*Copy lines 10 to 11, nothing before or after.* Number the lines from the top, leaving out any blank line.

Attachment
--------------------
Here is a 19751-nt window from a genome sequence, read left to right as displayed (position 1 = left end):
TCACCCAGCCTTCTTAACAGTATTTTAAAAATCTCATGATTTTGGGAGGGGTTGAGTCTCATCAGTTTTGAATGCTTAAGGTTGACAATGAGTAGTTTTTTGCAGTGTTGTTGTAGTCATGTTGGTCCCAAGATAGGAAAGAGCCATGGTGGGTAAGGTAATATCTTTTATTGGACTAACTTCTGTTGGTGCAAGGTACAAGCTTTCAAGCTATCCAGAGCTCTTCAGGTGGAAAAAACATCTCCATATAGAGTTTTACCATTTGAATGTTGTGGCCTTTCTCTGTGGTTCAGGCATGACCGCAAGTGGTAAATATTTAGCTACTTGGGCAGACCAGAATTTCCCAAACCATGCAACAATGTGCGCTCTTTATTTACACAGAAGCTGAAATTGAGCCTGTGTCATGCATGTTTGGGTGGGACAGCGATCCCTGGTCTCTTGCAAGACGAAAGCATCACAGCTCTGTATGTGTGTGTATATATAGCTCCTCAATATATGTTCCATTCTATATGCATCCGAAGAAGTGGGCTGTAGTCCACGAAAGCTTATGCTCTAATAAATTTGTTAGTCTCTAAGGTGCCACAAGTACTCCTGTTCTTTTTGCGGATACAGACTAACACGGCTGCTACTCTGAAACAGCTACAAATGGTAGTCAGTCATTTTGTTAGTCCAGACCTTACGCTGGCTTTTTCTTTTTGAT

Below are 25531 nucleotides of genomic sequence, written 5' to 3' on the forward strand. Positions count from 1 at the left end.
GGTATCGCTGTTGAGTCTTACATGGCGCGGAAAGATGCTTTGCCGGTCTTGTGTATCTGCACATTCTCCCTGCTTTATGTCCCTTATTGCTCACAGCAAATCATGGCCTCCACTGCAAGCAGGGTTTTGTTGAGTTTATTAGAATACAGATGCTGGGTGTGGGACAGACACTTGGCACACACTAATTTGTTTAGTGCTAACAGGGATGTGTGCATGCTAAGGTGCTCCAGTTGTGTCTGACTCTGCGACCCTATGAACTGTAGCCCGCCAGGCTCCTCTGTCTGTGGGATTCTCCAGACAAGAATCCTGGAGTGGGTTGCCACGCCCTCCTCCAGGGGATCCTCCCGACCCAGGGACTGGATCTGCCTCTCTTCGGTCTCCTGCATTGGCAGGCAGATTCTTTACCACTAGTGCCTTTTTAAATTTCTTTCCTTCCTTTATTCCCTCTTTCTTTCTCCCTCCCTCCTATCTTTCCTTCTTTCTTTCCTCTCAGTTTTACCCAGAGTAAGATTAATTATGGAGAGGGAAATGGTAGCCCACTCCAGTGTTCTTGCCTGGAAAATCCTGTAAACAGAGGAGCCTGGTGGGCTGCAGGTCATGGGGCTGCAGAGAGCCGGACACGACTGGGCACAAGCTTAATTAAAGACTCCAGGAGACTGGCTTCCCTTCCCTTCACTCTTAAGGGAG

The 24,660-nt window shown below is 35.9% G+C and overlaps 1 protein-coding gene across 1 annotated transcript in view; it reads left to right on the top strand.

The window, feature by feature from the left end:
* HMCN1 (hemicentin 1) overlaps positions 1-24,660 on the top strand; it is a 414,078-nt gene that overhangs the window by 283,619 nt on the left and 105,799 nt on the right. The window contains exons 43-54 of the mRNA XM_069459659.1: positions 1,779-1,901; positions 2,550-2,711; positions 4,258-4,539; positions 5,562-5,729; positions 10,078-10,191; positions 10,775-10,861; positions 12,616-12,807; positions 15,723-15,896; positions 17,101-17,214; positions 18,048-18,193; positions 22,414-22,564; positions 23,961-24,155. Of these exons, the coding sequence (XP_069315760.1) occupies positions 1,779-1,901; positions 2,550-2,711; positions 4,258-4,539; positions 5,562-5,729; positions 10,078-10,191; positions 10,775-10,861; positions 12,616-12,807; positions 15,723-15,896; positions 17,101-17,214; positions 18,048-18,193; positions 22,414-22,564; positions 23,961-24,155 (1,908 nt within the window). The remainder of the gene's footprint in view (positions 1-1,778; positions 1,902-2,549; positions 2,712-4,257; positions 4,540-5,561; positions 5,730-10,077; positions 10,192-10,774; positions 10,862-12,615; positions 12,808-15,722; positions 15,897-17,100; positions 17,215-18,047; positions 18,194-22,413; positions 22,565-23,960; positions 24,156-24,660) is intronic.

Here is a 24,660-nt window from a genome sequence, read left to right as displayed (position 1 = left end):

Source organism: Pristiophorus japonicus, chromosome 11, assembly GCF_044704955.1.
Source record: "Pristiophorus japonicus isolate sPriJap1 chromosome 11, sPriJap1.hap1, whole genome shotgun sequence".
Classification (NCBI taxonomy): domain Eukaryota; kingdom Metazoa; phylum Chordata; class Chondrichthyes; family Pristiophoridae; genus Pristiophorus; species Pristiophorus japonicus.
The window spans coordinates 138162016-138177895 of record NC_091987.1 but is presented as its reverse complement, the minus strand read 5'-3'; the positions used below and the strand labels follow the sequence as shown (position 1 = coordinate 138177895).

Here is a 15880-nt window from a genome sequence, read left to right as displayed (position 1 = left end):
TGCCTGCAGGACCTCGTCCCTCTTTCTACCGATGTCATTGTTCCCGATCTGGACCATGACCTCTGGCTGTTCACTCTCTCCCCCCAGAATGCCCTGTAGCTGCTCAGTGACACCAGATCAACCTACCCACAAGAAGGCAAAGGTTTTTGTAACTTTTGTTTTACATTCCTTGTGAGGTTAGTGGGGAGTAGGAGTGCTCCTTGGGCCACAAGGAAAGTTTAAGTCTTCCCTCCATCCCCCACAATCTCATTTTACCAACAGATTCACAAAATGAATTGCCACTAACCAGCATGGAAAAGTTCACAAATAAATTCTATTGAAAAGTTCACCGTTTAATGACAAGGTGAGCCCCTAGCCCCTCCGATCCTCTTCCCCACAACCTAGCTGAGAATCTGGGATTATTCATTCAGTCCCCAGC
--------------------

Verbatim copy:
Source record: "Pristiophorus japonicus isolate sPriJap1 chromosome 11, sPriJap1.hap1, whole genome shotgun sequence".
Classification (NCBI taxonomy): domain Eukaryota; kingdom Metazoa; phylum Chordata; class Chondrichthyes; family Pristiophoridae; genus Pristiophorus; species Pristiophorus japonicus.